I came across this article a while ago, about how one of my favorite authors, Octavia Butler, wrote out her success before she had it. She wrote exactly what she wanted to accomplish: the awards, the bestseller lists, and why she wrote. If you haven’t read anything by Octavia Butler, she wrote science fiction as a black woman in a world of mostly white, mostly male writers. She succeeded in topping numerous bestseller lists, and won major awards, including a MacArthur Fellowship Genius Grant – the first science fiction writer to do so. (Read the article for a fuller list of her accomplishments).
The point here is, she had no idea when she wrote her intentions in her notebook that they would come to pass in such spectacular fashion. But she clarified her goals and intentions in writing, and believed in them.
One book I recommend is Write It Down, Make It Happen, by Henriette Anne Klauser. In it she gives examples from many people who have written down their dreams, and found great success. It’s not about “magical thinking.” It’s about getting clear on what we really want, and getting specific in writing, which helps us put our attention and intention on it. And without both of those things, nothing happens. It’s not that you write it down and forget about it; the writing puts your conscious and unconscious mind to work, which leads to insight and then action. If there’s an area of your life where you’re struggling to make progress or see your way to fulfilling a creative dream, get this book, and try the exercises. Or just write down your dream, in specific language, with emphasis. Keep writing about it. Use your notebook to spin the dream into reality.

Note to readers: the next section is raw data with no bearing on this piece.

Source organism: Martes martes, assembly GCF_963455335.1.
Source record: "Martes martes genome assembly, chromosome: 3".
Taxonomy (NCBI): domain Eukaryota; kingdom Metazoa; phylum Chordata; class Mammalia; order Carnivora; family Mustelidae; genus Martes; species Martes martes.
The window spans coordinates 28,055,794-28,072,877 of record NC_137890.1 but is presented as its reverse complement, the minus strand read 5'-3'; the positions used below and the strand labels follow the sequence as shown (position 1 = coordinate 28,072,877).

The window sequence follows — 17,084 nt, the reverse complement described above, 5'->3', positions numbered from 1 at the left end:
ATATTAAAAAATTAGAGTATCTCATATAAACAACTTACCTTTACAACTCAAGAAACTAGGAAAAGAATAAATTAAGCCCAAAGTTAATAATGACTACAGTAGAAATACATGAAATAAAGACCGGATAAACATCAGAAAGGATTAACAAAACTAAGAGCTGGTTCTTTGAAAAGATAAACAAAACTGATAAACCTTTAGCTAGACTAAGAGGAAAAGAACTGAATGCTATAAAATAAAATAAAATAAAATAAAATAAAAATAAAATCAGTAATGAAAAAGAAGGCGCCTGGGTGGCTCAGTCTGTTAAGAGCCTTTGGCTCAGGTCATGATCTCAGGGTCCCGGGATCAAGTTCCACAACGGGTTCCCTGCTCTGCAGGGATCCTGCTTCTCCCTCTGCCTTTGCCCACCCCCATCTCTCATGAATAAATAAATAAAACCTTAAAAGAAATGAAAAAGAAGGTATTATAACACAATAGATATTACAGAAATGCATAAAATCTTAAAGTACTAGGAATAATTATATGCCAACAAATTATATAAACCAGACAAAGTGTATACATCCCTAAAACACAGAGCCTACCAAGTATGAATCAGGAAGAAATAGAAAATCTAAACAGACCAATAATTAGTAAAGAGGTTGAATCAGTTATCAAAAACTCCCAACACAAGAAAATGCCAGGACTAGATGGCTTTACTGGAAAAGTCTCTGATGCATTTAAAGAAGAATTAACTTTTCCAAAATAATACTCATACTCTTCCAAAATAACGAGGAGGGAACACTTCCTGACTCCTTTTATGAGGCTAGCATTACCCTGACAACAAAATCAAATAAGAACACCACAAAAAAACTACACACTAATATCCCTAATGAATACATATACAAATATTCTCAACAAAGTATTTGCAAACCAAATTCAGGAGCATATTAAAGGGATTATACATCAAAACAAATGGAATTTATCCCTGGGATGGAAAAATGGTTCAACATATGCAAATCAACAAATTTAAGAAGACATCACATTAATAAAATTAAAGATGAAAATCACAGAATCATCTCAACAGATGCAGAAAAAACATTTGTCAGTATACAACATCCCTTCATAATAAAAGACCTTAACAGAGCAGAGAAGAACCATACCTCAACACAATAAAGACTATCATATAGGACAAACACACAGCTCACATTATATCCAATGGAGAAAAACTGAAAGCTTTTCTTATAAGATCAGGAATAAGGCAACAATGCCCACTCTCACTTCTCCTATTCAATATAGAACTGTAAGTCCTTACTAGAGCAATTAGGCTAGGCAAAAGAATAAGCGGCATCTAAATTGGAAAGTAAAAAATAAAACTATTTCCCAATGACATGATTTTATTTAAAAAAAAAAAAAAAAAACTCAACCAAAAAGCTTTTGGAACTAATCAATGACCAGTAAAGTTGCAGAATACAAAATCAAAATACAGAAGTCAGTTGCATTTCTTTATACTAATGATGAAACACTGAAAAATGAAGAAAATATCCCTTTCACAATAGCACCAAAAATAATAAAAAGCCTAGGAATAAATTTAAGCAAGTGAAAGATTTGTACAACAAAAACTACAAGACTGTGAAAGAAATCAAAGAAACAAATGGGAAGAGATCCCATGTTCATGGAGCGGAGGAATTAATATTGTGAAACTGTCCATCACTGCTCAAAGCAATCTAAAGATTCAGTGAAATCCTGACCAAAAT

The point is, it can be hard to articulate our big dreams, even to ourselves. Writing it down is the first step to making a real commitment – to believing it can happen.
And also check out Octavia Butler’s work if you like thought-provoking, character-driven science fiction. My favorite book of hers is Kindred, about a modern African-American woman who goes back in time and experiences life as a slave in 19th-century America.
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